“…Waxahatchee’s gorgeous set felt like the thawing of our pandemic-frozen beings. With the exception of a Haim cover (“The Steps”), Birmingham native Katie Crutchfield’s performance was drawn entirely from her fifth and most recent album, St. Cloud. The arrangements are uncluttered, infused with the timeless feel of southern music tradition (think Gillian Welch, Lucinda Williams, Tammy Wynette), a clean palette for her lyrical artistry.
Crutchfield knows she’s arrived, in a sense—on “The Eye,” she sings, “I leave my home, desolate but not alone.” She’s referred to St. Cloud as the favorite thing she’s ever made, and there’s a real joy in sharing in her love for what’s going on here, sonically and lyrically.
While the album feels open and airy, it’s not exactly sunny. “Ruby Falls,” for instance, opens with: “I take flight on borrowed time / I was once terrified of heights,” and ends underground, “I’ll sing a song at your funeral / Laid in the Mississippi gulf / Or back home at Waxahatchee Creek.” In the span of three minutes and forty-five seconds, we’re taken through a story in three parts, referencing a friend who Crutchfield lost to a drug overdose.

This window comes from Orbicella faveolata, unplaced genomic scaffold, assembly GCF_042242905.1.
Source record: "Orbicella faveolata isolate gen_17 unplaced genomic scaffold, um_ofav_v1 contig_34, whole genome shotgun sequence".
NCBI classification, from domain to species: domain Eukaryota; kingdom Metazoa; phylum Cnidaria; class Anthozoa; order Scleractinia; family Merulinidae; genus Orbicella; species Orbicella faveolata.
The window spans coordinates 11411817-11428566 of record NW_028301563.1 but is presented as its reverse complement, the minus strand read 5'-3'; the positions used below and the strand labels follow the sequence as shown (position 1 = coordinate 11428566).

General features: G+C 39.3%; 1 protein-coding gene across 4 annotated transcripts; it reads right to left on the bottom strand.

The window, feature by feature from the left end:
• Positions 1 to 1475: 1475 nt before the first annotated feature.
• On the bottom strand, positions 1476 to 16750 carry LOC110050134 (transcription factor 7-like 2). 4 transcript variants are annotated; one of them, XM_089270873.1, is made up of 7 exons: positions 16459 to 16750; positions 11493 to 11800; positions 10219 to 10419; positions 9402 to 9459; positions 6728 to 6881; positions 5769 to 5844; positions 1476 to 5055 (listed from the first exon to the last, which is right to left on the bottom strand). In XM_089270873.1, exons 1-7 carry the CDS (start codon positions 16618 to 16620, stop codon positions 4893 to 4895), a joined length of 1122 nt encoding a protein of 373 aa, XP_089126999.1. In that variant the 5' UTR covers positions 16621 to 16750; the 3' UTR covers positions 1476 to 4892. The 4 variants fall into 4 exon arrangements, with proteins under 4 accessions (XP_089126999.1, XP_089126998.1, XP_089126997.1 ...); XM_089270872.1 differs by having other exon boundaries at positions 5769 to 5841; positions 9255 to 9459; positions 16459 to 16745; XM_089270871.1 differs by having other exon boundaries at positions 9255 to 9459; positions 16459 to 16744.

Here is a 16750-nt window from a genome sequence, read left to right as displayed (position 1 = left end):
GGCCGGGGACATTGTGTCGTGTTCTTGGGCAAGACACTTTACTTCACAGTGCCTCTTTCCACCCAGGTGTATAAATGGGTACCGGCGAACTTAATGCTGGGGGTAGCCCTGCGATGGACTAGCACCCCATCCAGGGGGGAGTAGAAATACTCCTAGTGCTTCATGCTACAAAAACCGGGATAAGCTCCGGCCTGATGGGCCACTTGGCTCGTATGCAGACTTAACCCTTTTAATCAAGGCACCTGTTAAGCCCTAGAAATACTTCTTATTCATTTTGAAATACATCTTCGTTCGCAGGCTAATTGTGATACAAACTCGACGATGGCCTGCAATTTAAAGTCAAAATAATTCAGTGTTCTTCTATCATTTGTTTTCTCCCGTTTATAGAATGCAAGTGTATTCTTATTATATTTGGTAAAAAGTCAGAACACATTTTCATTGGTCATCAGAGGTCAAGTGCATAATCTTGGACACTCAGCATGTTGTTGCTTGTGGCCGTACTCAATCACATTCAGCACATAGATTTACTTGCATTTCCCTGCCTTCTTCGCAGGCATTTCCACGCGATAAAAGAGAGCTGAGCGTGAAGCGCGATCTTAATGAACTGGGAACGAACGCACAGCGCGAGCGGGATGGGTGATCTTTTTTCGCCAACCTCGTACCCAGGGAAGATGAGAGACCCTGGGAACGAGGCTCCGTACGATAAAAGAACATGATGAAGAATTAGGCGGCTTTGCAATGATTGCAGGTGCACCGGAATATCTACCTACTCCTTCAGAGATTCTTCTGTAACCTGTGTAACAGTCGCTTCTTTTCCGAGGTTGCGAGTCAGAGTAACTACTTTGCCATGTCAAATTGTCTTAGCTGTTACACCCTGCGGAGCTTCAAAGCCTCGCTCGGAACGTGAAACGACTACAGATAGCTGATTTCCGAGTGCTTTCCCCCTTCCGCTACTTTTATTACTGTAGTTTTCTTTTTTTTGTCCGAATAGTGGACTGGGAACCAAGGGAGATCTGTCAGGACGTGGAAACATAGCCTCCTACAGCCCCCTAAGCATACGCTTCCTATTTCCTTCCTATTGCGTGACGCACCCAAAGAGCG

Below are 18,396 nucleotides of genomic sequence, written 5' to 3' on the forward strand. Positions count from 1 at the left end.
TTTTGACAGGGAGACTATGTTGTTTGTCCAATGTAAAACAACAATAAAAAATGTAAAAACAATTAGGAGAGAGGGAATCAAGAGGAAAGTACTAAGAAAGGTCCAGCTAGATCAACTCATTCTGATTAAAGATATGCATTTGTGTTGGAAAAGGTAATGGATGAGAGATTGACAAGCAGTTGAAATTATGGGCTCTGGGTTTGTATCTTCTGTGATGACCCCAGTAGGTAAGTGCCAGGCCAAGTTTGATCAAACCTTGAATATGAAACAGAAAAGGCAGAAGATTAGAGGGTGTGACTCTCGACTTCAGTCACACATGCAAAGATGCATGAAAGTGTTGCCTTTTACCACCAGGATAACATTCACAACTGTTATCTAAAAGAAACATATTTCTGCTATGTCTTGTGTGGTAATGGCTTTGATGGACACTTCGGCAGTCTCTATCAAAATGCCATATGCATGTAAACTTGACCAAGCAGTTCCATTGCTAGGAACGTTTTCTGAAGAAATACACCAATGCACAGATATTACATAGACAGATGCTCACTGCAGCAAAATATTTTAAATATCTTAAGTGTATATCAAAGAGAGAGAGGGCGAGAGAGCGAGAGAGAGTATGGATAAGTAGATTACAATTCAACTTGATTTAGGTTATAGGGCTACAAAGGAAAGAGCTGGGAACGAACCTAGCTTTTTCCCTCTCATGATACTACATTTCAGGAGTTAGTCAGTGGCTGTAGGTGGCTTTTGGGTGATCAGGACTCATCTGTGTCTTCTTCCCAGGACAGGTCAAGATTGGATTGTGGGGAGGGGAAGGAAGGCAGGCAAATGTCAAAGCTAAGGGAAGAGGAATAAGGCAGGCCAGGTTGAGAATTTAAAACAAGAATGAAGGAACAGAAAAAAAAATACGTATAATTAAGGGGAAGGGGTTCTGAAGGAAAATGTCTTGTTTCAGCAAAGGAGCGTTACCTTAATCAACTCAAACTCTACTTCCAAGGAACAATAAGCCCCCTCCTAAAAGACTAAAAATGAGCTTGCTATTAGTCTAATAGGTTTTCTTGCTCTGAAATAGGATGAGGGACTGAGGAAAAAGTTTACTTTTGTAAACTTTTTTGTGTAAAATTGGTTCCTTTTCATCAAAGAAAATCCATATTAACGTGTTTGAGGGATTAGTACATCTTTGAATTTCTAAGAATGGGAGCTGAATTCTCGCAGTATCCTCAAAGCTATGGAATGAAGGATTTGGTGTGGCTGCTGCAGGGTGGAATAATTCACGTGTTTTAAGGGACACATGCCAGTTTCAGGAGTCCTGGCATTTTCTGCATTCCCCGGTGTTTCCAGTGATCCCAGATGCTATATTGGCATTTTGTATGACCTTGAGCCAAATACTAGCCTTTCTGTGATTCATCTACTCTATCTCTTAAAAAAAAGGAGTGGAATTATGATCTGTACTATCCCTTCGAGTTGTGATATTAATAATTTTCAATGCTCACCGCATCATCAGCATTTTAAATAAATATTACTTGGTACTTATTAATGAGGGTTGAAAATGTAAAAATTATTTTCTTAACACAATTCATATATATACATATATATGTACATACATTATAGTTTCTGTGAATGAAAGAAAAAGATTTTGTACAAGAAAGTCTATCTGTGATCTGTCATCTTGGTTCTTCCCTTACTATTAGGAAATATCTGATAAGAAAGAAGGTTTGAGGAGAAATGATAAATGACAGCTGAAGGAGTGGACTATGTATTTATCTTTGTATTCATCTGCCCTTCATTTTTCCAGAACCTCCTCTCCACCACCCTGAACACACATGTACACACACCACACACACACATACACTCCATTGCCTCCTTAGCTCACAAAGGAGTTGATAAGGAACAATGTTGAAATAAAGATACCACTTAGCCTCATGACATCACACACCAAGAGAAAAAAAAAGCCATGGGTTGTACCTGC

Waxahatchee’s set ended with “Fire,” a song I’ve listened to through my headphones countless times. To hear it live, reverberating in the summer night, was something else. It was golden hour and Crutchfield’s white dress was cast in a soft, warm glow. It’s a song about lessons learned after getting sober, about being ok with uncertainty. The song fades out on a repeated refrain: “It ain’t enough…”
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